Mining firms take curse and blessing to herders

welve kilometres away from Isinya town, Kajiado, lies Enkirgirri; a remote rangeland that has for a long time been a hive of mining activity, with splaying quarries that make lives difficult for the predominantly pastoralist local community. As you drive through the dusty earth road from Isinya towards the Enkirgirri Area, expansive trenches full of water and that are ringed with mounds of stony sand announce just how immeasurably the environment has been depleted.
This is not to mention the danger that lurks in the stagnant water that usually collects in the deep troughs during rainy seasons. Mrs. Margaret Kimeres, a resident, says due to massive excavation of the grazing land, herders have migrated to neighbouring areas, such as Kangundo, Machakos, Kilima Mbogo, Yatta, Tala and Athi River, in search of pasture. “Only Oldepe-Maasai name for Acacia tortilis-grows in Enkirgirri. The land needs to be reclaimed by refilling the quarries and the community encouraged to plant trees,” Says Mrs.Kimeres.
For over a decade, pastoralists” traditional dry season grazing land has been taken over by multi-national mining companies hence pushing pastoralists from Isinya to move to the extreme edge from their ancestral land. The mining activities were started in 1991 by Athi Stone company has seen entry of several mining companies supplying both gypsum and limestone”s to East Africa Portland Cement Company have reduced pastoralists grazing land into industrial dumping sites.
Enkirgirri residents say despite the glory given to these mining companies, the excavated water pans left by Kassama Mining Company have killed many people as the first case was reported in 1990. Mr. Daniel Sekenoi, Assistant Chief, Ilpolosat Sub-Location, Isinya Division says massive mining excavations have left a trail of environmental depletion has worsened as free grazing land for livestock has reduced hence forcing Maasai pastoralists to invade private lands in neighbouring districts.
“The adverse drought, which hit most parts of the country especially, inhabited never spared Maasai pastoralists forcing them to turn into stone pickers in gypsum mining quarries dotting rangelands in Kajiado District, “Says Mr.Sekenoi. Some residents say the mining activities have been a relief as poverty continues to ravage them mainly attributed the cyclical droughts prevalent in the district as many say their households” earnings have improved as they are employed in the mining companies as stone pickers.
Mrs. Joyce Doorid, a landlady says together with her husband they have been able to invest in commercial business in Isinya town where she has developed rental houses and managed to buy an extra 50 acres of land and livestock. “Through the land leased to Jaswinder Singh Mining Company we have also managed to drill a borehole in our farm, a gesture not common with many sedentary pastoralists in the area,” says Kiremes.
Jeremiah Simindei, who works for Jaswinder Singh Mining Company says some multinationals mining companies have initiated development projects for locals. He says Jaswinder Singh Company has invested in community projects such as schools, piped water at the health center as part of it”s social responsibility for exploiting natural resources in the area. “The company employs over 200 locals as gypsum stones pickers. 50 kg mounds of gypsum stones go at Kshs.18.50 shillings with pickers getting atleast 2,000 shillings per week depending on their own individual efforts, “Says Mr.Simindei.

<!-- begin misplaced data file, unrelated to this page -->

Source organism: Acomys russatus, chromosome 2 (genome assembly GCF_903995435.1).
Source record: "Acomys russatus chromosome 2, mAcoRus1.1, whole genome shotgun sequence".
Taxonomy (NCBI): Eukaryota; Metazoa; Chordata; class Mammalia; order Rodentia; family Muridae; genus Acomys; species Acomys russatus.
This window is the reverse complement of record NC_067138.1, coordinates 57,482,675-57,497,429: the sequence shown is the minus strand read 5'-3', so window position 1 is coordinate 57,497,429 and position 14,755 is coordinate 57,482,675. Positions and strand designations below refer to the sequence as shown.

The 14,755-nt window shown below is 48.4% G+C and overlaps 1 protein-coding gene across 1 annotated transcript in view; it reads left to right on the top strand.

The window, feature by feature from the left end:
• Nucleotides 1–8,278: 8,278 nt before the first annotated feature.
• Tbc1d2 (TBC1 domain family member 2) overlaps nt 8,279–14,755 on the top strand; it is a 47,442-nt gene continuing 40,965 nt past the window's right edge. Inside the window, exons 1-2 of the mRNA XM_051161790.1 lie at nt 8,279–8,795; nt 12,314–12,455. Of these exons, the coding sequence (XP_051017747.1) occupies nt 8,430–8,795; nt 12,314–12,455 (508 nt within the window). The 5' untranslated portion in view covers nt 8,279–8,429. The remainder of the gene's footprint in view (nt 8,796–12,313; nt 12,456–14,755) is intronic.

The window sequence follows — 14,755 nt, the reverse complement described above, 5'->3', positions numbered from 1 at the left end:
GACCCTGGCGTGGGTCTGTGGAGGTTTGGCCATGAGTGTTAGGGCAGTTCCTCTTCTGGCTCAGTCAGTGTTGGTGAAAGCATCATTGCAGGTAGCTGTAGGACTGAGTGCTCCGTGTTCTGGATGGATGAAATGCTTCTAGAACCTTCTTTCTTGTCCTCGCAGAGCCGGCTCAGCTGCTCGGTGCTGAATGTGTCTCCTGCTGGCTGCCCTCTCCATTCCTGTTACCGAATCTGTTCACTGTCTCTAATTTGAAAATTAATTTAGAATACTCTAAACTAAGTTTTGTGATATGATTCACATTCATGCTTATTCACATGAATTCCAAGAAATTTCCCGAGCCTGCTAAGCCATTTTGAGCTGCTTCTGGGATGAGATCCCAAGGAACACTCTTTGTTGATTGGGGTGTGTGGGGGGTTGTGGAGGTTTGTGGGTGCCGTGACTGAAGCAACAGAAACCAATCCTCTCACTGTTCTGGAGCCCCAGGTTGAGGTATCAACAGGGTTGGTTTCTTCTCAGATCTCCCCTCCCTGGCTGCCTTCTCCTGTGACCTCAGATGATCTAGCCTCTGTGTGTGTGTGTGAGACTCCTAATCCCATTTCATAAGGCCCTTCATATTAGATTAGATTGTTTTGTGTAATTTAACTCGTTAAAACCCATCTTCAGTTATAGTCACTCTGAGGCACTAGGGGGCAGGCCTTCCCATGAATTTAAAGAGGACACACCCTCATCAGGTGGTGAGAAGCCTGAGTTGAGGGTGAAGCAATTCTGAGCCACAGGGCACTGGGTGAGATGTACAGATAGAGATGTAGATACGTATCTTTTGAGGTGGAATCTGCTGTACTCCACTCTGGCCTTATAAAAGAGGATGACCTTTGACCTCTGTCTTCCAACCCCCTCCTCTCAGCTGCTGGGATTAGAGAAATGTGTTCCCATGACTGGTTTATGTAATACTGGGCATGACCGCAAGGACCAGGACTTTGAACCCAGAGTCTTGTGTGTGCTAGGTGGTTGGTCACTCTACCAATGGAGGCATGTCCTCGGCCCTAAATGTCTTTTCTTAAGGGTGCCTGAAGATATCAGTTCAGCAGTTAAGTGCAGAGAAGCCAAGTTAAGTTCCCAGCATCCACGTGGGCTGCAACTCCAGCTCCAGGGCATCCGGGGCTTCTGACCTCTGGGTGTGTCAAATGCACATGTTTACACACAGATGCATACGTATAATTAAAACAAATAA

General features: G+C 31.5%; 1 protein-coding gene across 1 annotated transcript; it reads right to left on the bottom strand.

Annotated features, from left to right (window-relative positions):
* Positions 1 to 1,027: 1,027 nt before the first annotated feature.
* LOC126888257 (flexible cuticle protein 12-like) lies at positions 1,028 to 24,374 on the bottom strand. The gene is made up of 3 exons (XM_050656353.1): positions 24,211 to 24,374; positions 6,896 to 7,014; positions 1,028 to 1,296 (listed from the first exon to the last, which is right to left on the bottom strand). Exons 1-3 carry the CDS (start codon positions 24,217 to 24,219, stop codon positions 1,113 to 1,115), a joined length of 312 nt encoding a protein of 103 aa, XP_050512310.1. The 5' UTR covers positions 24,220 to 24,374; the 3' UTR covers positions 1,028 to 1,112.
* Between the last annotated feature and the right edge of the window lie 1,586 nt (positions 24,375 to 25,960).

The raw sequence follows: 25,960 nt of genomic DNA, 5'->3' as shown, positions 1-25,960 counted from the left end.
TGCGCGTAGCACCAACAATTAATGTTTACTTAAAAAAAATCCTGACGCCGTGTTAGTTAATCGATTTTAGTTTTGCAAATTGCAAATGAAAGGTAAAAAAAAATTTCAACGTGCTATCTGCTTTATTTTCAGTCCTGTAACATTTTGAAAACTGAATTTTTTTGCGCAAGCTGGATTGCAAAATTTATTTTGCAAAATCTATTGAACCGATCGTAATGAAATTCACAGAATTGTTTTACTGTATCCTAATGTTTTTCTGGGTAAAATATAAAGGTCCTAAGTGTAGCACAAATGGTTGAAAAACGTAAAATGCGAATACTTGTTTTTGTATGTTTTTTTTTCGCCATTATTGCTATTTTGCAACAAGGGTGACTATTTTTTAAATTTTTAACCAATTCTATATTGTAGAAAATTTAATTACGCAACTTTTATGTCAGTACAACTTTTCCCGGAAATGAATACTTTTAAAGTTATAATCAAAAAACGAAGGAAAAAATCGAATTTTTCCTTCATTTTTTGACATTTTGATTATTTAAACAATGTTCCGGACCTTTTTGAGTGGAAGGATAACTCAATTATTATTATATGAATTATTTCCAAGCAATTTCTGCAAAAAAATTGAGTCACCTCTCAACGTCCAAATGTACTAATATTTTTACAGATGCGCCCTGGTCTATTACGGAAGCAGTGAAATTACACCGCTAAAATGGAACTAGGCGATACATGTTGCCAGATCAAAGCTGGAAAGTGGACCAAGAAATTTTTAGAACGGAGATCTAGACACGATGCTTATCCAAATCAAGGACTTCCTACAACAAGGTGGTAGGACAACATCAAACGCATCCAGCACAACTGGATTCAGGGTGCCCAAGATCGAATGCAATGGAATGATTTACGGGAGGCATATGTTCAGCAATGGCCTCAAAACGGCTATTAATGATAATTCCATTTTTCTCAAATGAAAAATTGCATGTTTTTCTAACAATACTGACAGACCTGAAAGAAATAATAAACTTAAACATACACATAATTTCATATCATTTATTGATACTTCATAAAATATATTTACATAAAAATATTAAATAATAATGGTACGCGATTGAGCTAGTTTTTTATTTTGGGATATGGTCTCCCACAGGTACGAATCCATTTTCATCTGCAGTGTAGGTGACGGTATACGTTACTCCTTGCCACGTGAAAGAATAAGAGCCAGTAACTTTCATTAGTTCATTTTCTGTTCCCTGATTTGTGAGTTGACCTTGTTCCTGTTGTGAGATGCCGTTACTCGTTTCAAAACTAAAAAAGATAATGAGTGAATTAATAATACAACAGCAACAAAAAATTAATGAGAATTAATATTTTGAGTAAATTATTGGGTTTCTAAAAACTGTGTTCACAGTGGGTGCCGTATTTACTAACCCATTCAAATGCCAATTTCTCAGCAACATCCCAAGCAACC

Mr. William Tarita, Picker, 41 year-old, a former guard with Jaswinder Singh where he worked for 9 years says he has maintained his livestock because he does not sell them but depends on mining returns. He walks everyday covering over 10 kilometres in his Manyatta to work in the Gypsum site. Josephat Rincho, Picker says he has worked for 5 years in Gypsum Mining. He has married and managed to buy livestock from the mining returns. The form two drop out says the investment will benefit locals, as economic status will be realized as clearly shown by the prospecting in Area.
Mr. Stephen Ole Timoi, Programme Manager, Dupoto-e-Maa, a local NGO says despite existence of a local environment board, mining has continued being conducted in unsustainable manner as some companies do not fill up trenches even after excavating gypsum stones. “The locals say Olkejuado County Council together with the government need to help them in refilling trenches left behind by mining companies through provision of caterpillar tractors, “Says Timoi.
Pastoralists who have leased out their land for many years to multi-nationals for mining because of ignorance of the environmental implications have realized that their grazing land has been reduced into killer trenches are calling for immediate environmental intervention to reclaim their pans holed rangelands. Mr. Josiah ole Sekento, Cordinator, Electoral Commission of Kenya, Kajiado District says Maasai pastoralists in future will have no access to grazing land as their only traditional dry season grazing land has been converted into industrial land and encroaching permanent human settlements mushrooming along Nairobi-Namanga road.
Gypsum is a naturally occurring mineral, a rock from which the building material is produced. The processed building material is always referred to as gypsum plaster used for concrete, block making and fibreboard production.


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